2: Julian here - There are many animal experiments which show that there is a clear link between the gut microbiome and mental health, for example how we respond to stress and anxiety. We can also transfer these features by transplanting the gut bacteria from one animal to another, which shows that the feature comes from something that the gut bacteria are making. In one experiment the gut bacteria from rats, which are bold and explore their environment more, was transferred into a rat which is shy and timid and turned it into a bold rat which explored its environment more. However, humans are much more complex and we are still trying to make a cause and effect link in humans, but the evidence is getting there!

yulitt82 karma

What are the best scientifically proven ways to improve your gut health? There's a lot of misinformation floating around on the Internet, so would be great to hear your answers!

ImperialCollege156 karma

James here - thanks for your question.

We have a term for this type of misinformation in the nutrition-microbiome community… its called “bull****”.

This is an infuriatingly hard question to answer, because this is in fact two questions:

  1. What is a healthy gut? (and which bit do you mean).
  2. What is a healthy microbiome?

After just over a decade of microbiome research the most important discovery has been that the gut microbiome varies massively between people, and that its function (and structure which is more stable) changes over time and that is discrete to specific regions of the gut.

If we assume the gut runs from mouth to anus, and a healthy gut means the absence of disease then we know from epidemiology that there are things you can do to maintain the status quo. These things are simple and commonly reported. E.g. de-westernising your gut by increasing the amount of fibre you eat each day, reducing excess fats and refined sugars, reducing alcohol consumption, exercising, avoiding smoking and avoiding the use of unnecessary drugs. Simply taking a probiotic does not make you healthy, nor does eating green shakes or foods simply because they say that they are “targeting” the microbiome. However, this may change depending on specific health goals you may have, your age, your intestinal anatomy (you may have had surgery), the medications you take etc…

The future is the development of “personalised nutritional strategies” that will mean we can give individualized recommendations that target the microbiome in a measured way. There are lots of companies promising this but few delivering it at present.


How much damage are we doing to our gut with artificial sweeteners? Are some artificial sweeteners better than others?

ImperialCollege132 karma

Gary here - The first thing to say is that artificial sweeteners are very safe. What we know is the gut microbiota does change with high intake of some of the artificial sweeteners e.g. the microbiota can metabolise Aspartame, but we do not know what this means.

exwasstalking71 karma

Does Seltzer water have an adverse impact on the gut biome?

ImperialCollege113 karma

Gary here - At the present time we do not know if any form of fizzy water effects the gut microbiota

_zarkon_62 karma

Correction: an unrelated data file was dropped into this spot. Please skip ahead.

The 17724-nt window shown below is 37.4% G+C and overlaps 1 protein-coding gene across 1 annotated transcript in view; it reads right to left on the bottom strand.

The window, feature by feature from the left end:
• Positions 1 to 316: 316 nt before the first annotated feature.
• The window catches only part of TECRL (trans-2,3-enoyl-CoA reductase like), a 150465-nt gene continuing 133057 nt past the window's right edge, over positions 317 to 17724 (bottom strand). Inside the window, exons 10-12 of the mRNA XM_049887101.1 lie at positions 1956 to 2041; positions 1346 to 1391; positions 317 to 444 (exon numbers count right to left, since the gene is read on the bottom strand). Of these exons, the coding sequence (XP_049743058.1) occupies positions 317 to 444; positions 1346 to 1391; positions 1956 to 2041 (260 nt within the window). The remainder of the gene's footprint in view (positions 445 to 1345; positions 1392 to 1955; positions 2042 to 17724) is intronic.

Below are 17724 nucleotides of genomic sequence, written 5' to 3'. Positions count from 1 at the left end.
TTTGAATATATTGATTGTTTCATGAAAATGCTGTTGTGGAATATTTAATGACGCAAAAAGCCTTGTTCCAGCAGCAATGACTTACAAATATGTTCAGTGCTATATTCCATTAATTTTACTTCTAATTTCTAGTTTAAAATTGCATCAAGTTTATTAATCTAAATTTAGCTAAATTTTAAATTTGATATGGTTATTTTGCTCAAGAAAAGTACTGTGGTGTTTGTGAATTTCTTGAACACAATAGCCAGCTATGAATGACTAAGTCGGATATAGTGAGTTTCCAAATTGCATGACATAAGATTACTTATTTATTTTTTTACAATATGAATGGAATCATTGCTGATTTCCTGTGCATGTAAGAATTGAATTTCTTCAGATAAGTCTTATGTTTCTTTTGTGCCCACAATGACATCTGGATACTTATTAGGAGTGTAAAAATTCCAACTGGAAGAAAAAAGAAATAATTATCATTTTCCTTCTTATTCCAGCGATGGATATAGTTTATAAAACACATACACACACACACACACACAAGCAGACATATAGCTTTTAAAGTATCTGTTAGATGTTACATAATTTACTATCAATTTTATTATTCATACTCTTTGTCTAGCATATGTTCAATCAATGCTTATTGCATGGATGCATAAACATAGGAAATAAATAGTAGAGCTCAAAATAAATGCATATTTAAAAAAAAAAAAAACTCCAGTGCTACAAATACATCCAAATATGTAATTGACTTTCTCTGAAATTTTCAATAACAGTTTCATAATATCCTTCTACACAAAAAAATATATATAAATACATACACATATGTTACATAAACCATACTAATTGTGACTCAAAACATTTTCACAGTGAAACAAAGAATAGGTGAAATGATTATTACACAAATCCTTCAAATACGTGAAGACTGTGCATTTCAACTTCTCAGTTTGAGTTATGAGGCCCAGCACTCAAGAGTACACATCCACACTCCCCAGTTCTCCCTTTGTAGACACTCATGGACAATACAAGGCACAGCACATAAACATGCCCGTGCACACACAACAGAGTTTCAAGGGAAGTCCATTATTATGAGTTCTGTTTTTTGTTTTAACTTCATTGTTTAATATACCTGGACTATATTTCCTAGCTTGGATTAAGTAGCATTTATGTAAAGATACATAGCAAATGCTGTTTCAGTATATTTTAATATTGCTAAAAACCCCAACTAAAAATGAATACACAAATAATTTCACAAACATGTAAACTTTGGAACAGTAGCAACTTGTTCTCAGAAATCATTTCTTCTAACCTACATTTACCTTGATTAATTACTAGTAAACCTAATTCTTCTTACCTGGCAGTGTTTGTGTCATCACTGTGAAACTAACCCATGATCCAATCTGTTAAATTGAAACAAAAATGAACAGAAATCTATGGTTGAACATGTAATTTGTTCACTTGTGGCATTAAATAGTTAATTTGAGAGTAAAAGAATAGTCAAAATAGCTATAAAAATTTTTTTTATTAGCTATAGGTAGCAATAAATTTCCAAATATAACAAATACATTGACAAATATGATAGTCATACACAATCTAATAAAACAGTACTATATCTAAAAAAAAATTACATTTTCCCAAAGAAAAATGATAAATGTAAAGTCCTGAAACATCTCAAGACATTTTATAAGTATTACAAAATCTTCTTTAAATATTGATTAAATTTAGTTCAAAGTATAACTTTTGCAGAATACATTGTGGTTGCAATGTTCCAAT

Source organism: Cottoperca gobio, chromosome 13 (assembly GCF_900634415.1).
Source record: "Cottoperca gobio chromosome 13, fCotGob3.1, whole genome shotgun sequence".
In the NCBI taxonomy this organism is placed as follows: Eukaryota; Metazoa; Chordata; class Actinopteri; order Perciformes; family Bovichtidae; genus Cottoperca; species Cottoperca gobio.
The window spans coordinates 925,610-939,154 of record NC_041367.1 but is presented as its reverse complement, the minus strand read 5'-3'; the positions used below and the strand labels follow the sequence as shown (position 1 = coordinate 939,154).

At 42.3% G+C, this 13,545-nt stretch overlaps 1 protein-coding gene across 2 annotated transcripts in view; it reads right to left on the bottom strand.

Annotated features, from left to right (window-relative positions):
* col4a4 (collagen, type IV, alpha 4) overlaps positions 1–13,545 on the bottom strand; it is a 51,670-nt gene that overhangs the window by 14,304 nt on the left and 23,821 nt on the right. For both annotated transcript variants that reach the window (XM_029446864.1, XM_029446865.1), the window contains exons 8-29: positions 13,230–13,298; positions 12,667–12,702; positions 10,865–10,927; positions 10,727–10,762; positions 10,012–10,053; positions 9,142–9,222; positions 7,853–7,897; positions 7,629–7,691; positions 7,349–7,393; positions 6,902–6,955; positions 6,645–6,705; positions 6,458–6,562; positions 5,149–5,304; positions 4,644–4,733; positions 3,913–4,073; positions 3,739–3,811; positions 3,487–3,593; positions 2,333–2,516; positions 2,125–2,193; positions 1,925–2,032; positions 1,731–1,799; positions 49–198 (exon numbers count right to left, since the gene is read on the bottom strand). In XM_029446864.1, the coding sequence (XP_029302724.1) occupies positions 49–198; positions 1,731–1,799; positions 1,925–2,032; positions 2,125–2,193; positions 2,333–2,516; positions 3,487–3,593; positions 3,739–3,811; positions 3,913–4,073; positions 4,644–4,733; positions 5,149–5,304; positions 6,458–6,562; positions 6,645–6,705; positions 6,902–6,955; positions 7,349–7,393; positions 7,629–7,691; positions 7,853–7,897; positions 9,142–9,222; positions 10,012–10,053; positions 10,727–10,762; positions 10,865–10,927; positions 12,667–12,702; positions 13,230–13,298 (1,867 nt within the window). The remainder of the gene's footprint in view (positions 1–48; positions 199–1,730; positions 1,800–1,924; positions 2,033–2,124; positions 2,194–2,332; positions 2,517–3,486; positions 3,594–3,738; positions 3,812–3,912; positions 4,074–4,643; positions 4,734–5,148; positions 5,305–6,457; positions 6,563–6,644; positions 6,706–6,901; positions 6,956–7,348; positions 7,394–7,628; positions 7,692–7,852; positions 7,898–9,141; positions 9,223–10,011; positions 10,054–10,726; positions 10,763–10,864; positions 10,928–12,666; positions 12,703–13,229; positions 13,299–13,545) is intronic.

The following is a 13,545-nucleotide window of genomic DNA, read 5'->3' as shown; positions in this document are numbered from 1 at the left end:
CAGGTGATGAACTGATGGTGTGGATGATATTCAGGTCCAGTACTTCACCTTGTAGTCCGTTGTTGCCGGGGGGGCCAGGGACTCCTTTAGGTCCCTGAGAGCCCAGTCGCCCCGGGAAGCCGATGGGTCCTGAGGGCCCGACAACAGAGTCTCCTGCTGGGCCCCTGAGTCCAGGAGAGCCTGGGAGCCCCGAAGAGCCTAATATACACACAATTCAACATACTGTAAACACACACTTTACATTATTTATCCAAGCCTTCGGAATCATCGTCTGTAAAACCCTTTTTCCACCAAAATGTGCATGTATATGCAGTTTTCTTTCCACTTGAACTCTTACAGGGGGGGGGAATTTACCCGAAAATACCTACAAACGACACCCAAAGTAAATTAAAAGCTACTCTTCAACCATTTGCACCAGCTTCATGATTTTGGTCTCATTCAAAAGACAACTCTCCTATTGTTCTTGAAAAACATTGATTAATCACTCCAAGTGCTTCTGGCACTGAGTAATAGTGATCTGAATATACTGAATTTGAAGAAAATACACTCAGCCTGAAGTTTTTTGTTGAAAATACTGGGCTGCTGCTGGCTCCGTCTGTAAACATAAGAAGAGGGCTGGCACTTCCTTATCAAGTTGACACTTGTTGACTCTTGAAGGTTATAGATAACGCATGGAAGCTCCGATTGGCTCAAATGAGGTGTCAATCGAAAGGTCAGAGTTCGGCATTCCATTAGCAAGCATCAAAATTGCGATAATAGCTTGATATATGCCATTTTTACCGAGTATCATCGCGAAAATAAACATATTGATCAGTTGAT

On the lighter side, South Park did an episode about microbiomes (Season 23 Episode 8) where they did fecal transplants and ended up trying to steal Tom Brady's poo. Did you see it and if so what did you think?

ImperialCollege154 karma

James here - I did and it was hilarious!!!! I also think that Mr. Hankey the Christmas poo could be the face of microbiome research.

mulgr_naal54 karma

How does a plant based diet affect the microbiome?

ImperialCollege128 karma

Gary here - The simple answer is, if you swap from an animal-based diet to a plant-based diet it has a massive effect on the microbiota. In general, a plant-based diet is much richer in dietary fibre which is an important food for the microbiota and increases the number of bacteria that are associated with health. It is interesting that a plant-based diet is linked to lower risks of colon cancer which is thought to be due to the microbiota and the molecules they produce from the metabolism of dietary fibre which is rich in plant-based diet.

Isgrumberinos54 karma

I've read an article a while ago that said Alzheimer's Disease was related to specific populations of bacteria in the gut. Is it legit? How significant is this correlation?

ImperialCollege169 karma

Julian here - Thanks for the question, and a very hot one at the moment - yes there are links between AD and the gut bacteria - mainly those in the oral cavity. There are links between poor oral hygiene and AD as well. In particular a bacterium called Porphyromonas gingivalis has been linked to AD, and it was proposed that this bacterium can get into the brain and can make proinflammatory proteins that can trigger AD.

very_nice_how_much52 karma

What’s more of a factor in gut biome diversity; region, ethnicity/genetics, or diet?

ImperialCollege105 karma

Gary and Julian here - Another fantastic question, the short answer is they can all play a role in the development of your microbiota.

Added to this list is the starting point that is the microbiota you get from your Mum when you are born, how you were born e.g. caesarean v vaginal birth, when i.e. preterm or full-term and the types of food you get as a baby, breast v formula milks.

On a day-to-day basis, diet possibly plays the most important role. If you change your diet your microbiota will change within hours. This is not surprising as the diet you eat fuels the microbiota in your small and large intestine.

laurekavka38 karma

Is psoriasis gut related?

ImperialCollege32 karma

James here - thanks for your question!